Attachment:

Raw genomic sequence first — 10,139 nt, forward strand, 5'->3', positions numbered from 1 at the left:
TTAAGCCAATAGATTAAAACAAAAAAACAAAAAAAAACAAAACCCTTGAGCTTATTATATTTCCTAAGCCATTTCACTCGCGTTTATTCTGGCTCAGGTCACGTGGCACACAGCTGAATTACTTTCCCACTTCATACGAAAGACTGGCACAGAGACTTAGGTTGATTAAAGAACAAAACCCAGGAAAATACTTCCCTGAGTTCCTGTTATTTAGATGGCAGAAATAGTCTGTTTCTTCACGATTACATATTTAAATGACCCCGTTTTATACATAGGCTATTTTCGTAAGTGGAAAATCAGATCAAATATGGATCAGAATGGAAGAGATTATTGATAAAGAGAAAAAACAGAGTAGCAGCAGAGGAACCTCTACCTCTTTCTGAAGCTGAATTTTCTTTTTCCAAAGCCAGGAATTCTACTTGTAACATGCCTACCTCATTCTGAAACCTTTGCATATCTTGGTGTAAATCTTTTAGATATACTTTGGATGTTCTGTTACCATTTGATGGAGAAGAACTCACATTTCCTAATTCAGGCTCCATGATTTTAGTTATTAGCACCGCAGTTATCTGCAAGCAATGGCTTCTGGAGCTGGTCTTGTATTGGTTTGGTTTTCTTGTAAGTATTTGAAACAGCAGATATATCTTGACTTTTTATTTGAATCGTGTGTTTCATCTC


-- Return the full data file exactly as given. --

Raw genomic sequence first — 10,139 nt, forward strand, 5'->3', positions numbered from 1 at the left:
TTAAGCCAATAGATTAAAACAAAAAAACAAAAAAAAACAAAACCCTTGAGCTTATTATATTTCCTAAGCCATTTCACTCGCGTTTATTCTGGCTCAGGTCACGTGGCACACAGCTGAATTACTTTCCCACTTCATACGAAAGACTGGCACAGAGACTTAGGTTGATTAAAGAACAAAACCCAGGAAAATACTTCCCTGAGTTCCTGTTATTTAGATGGCAGAAATAGTCTGTTTCTTCACGATTACATATTTAAATGACCCCGTTTTATACATAGGCTATTTTCGTAAGTGGAAAATCAGATCAAATATGGATCAGAATGGAAGAGATTATTGATAAAGAGAAAAAACAGAGTAGCAGCAGAGGAACCTCTACCTCTTTCTGAAGCTGAATTTTCTTTTTCCAAAGCCAGGAATTCTACTTGTAACATGCCTACCTCATTCTGAAACCTTTGCATATCTTGGTGTAAATCTTTTAGATATACTTTGGATGTTCTGTTACCATTTGATGGAGAAGAACTCACATTTCCTAATTCAGGCTCCATGATTTTAGTTATTAGCACCGCAGTTATCTGCAAGCAATGGCTTCTGGAGCTGGTCTTGTATTGGTTTGGTTTTCTTGTAAGTATTTGAAACAGCAGATATATCTTGACTTTTTATTTGAATCGTGTGTTTCATCTC